[Fesnock]: Well, so that's actually another aspect that makes the Cosumnes River Preserve and this Cosumnes watershed such an inspirational or unique project area, is that it's based on partnerships. The Cosumnes River Preserve Partnership started in the mid-1980s between The Nature Conservancy and Ducks Unlimited with BLM joining in that, and then slowly over the next handful of years or a decade, we have continued to add partners like the California Department of Fish and Wildlife or the California Department of Water Resources, [the California] State Lands Commission, the Galt Joint Elementary School District, [Sacramento] County. 

We're a partnership of 10 different organizations or agencies. And with that partnership, we work collaboratively to manage the 53,000 acres that equals the Cosumnes River Preserve. If I look at that entire watershed, we have additional partners that aren't part of the official partnership at the preserve itself. There's just a lot of people that are interested in protecting this natural landscape, ensuring that there's connectivity, ensuring that the Cosumnes can continue to be that free, wild river that it is. And BLM is just one of many, and it's that working together that I think makes this place special and is what allows us to do the great things that we're doing.

a man with a pitchfork cleans invasive weeds from a wetland area
In July 2022, a team from the BLM, Sacramento County Regional Parks and The Nature Conservancy spent a day removing invasive aquatic plants from the Cosumnes River Preserve. The team pulled out multiple truckloads of the invasive water primrose and water hyacinth, which will help improve water quality and habitat for the giant garter snake, a threatened species. Photo by Kirstin Heins, BLM.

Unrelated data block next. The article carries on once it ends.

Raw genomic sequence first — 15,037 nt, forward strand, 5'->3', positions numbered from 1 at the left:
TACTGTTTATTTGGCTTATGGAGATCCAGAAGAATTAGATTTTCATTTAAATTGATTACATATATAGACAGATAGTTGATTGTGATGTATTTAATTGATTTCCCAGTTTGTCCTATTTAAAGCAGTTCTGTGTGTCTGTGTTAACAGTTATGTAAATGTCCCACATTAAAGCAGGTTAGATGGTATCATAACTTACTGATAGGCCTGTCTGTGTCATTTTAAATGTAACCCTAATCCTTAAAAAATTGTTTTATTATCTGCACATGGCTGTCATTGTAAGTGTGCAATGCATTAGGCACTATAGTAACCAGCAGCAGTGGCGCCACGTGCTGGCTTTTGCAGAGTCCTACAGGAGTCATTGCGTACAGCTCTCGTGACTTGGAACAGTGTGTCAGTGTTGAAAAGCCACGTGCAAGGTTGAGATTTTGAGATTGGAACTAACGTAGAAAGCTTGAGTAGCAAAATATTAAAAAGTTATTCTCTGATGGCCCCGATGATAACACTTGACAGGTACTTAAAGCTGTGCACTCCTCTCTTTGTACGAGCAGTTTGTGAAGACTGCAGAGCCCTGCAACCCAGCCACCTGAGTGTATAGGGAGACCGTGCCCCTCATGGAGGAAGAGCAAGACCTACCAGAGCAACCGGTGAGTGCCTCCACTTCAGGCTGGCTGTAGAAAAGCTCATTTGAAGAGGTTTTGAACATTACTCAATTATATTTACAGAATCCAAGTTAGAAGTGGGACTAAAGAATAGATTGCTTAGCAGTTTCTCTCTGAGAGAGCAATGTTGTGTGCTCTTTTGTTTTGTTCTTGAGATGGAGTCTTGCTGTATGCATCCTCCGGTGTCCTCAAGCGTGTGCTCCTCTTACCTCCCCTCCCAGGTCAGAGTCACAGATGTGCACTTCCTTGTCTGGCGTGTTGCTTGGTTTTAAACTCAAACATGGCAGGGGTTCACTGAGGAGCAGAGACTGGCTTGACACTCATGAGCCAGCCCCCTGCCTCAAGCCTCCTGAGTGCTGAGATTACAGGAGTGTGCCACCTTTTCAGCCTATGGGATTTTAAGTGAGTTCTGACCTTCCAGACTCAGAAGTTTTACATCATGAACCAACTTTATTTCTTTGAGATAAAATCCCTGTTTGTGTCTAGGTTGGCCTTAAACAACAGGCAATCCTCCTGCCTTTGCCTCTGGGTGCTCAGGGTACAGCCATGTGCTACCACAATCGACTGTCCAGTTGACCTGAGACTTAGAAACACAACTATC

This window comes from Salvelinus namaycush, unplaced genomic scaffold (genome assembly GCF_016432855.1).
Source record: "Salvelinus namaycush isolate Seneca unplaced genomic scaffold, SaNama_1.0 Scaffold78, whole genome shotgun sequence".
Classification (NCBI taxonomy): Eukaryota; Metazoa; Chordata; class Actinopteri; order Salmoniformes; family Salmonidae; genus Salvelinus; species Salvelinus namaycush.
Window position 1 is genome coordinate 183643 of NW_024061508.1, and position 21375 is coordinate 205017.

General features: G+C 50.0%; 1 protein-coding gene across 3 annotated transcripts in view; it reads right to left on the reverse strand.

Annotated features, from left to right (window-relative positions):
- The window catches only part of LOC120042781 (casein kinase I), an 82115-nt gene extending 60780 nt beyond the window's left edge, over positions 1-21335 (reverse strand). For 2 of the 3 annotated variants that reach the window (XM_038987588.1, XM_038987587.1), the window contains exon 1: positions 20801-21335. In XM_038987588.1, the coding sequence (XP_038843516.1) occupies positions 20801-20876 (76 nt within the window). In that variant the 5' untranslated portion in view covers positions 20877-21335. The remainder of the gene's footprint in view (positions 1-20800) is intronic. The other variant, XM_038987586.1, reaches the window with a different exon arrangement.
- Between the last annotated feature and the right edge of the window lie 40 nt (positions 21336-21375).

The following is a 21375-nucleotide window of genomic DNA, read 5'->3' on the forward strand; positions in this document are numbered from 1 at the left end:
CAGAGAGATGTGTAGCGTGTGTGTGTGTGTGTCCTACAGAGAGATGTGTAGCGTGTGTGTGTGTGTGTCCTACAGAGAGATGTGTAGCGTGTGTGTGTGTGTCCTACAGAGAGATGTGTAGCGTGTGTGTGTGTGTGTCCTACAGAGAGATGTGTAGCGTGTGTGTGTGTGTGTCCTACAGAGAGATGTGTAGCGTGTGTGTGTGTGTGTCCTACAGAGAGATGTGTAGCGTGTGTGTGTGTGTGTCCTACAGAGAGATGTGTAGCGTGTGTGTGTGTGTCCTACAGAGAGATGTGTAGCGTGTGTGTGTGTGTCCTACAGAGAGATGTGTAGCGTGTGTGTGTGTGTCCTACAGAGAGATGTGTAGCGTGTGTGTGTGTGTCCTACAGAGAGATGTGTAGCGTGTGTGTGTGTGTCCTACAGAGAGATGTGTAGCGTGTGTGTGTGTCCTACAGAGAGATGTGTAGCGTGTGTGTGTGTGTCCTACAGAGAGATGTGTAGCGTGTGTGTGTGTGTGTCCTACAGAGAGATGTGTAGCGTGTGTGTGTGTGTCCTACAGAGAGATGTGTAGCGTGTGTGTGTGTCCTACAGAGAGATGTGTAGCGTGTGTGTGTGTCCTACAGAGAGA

[Howell]: So we're getting money from the Bipartisan Infrastructure Law and from the Inflation Reduction Act to be doing some work there; maybe give me a just a little bit of an overview of some of the projects that you have in mind.

[Fesnock]: Absolutely! So we have, we have a several key project areas or emphasis that that fit within this restoration landscape. One is control or management of exotic species. Some of those exotic species are aquatic like primrose and water hyacinth. Those are important to manage in order to protect the wetlands and the rivers and sloughs that make up the preserve, especially in the lower Delta region. 

We have a population of giant Garter snakes, which is an endangered…federally and state listed endangered species.  

We have state-listed Swainson's hawk, which is a California-unique raptor species similar to a red tailed or red shouldered hawk. Swainson's hawks spend their summers up here in the Central Valley of California and their winters down in South America…

[Howell]: Wow!  That’s a trip!

[Fesnock]: Yes, it is! It's one of our focal species here, so it… we have some projects where we're working to expand the protection of the nesting habitat that Swainson’s hawks need to be successful in their breeding time up here.